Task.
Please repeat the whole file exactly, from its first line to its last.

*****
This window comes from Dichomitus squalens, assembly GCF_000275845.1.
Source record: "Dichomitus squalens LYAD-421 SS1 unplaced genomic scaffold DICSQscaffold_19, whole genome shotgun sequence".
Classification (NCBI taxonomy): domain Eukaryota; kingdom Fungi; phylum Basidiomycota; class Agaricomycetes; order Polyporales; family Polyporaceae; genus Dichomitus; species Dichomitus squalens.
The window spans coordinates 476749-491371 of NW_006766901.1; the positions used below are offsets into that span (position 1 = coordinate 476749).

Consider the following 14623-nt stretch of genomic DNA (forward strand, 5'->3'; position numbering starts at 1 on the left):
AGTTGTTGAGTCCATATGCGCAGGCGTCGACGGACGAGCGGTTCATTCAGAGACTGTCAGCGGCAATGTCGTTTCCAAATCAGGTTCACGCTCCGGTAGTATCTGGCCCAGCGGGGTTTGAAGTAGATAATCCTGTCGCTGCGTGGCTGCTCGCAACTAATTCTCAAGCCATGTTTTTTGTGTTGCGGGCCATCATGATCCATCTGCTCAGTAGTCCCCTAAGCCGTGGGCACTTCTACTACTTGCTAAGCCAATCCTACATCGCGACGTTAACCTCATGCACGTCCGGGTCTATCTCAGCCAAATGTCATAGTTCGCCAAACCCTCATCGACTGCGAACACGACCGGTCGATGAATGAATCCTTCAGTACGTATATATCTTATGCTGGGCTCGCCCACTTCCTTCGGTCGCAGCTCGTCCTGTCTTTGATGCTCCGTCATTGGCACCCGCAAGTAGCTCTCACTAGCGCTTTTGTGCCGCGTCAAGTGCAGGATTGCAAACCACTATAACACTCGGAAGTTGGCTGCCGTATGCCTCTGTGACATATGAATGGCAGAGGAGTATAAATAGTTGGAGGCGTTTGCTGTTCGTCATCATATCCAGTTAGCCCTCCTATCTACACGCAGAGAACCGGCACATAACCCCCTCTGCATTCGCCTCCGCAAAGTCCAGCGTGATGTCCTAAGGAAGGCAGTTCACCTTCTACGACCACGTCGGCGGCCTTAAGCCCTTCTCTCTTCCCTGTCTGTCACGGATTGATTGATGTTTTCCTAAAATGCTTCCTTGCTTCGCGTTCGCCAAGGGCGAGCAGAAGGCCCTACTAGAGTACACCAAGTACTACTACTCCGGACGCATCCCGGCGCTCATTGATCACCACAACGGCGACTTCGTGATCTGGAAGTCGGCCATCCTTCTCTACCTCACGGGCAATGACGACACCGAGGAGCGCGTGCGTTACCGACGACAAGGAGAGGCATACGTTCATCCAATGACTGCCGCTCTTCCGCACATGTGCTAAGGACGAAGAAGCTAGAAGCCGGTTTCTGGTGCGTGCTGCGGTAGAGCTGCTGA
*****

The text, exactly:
This window comes from Dichomitus squalens, assembly GCF_000275845.1.
Source record: "Dichomitus squalens LYAD-421 SS1 unplaced genomic scaffold DICSQscaffold_19, whole genome shotgun sequence".
Classification (NCBI taxonomy): domain Eukaryota; kingdom Fungi; phylum Basidiomycota; class Agaricomycetes; order Polyporales; family Polyporaceae; genus Dichomitus; species Dichomitus squalens.
The window spans coordinates 476749-491371 of NW_006766901.1; the positions used below are offsets into that span (position 1 = coordinate 476749).

Consider the following 14623-nt stretch of genomic DNA (forward strand, 5'->3'; position numbering starts at 1 on the left):
AGTTGTTGAGTCCATATGCGCAGGCGTCGACGGACGAGCGGTTCATTCAGAGACTGTCAGCGGCAATGTCGTTTCCAAATCAGGTTCACGCTCCGGTAGTATCTGGCCCAGCGGGGTTTGAAGTAGATAATCCTGTCGCTGCGTGGCTGCTCGCAACTAATTCTCAAGCCATGTTTTTTGTGTTGCGGGCCATCATGATCCATCTGCTCAGTAGTCCCCTAAGCCGTGGGCACTTCTACTACTTGCTAAGCCAATCCTACATCGCGACGTTAACCTCATGCACGTCCGGGTCTATCTCAGCCAAATGTCATAGTTCGCCAAACCCTCATCGACTGCGAACACGACCGGTCGATGAATGAATCCTTCAGTACGTATATATCTTATGCTGGGCTCGCCCACTTCCTTCGGTCGCAGCTCGTCCTGTCTTTGATGCTCCGTCATTGGCACCCGCAAGTAGCTCTCACTAGCGCTTTTGTGCCGCGTCAAGTGCAGGATTGCAAACCACTATAACACTCGGAAGTTGGCTGCCGTATGCCTCTGTGACATATGAATGGCAGAGGAGTATAAATAGTTGGAGGCGTTTGCTGTTCGTCATCATATCCAGTTAGCCCTCCTATCTACACGCAGAGAACCGGCACATAACCCCCTCTGCATTCGCCTCCGCAAAGTCCAGCGTGATGTCCTAAGGAAGGCAGTTCACCTTCTACGACCACGTCGGCGGCCTTAAGCCCTTCTCTCTTCCCTGTCTGTCACGGATTGATTGATGTTTTCCTAAAATGCTTCCTTGCTTCGCGTTCGCCAAGGGCGAGCAGAAGGCCCTACTAGAGTACACCAAGTACTACTACTCCGGACGCATCCCGGCGCTCATTGATCACCACAACGGCGACTTCGTGATCTGGAAGTCGGCCATCCTTCTCTACCTCACGGGCAATGACGACACCGAGGAGCGCGTGCGTTACCGACGACAAGGAGAGGCATACGTTCATCCAATGACTGCCGCTCTTCCGCACATGTGCTAAGGACGAAGAAGCTAGAAGCCGGTTTCTGGTGCGTGCTGCGGTAGAGCTGCTGA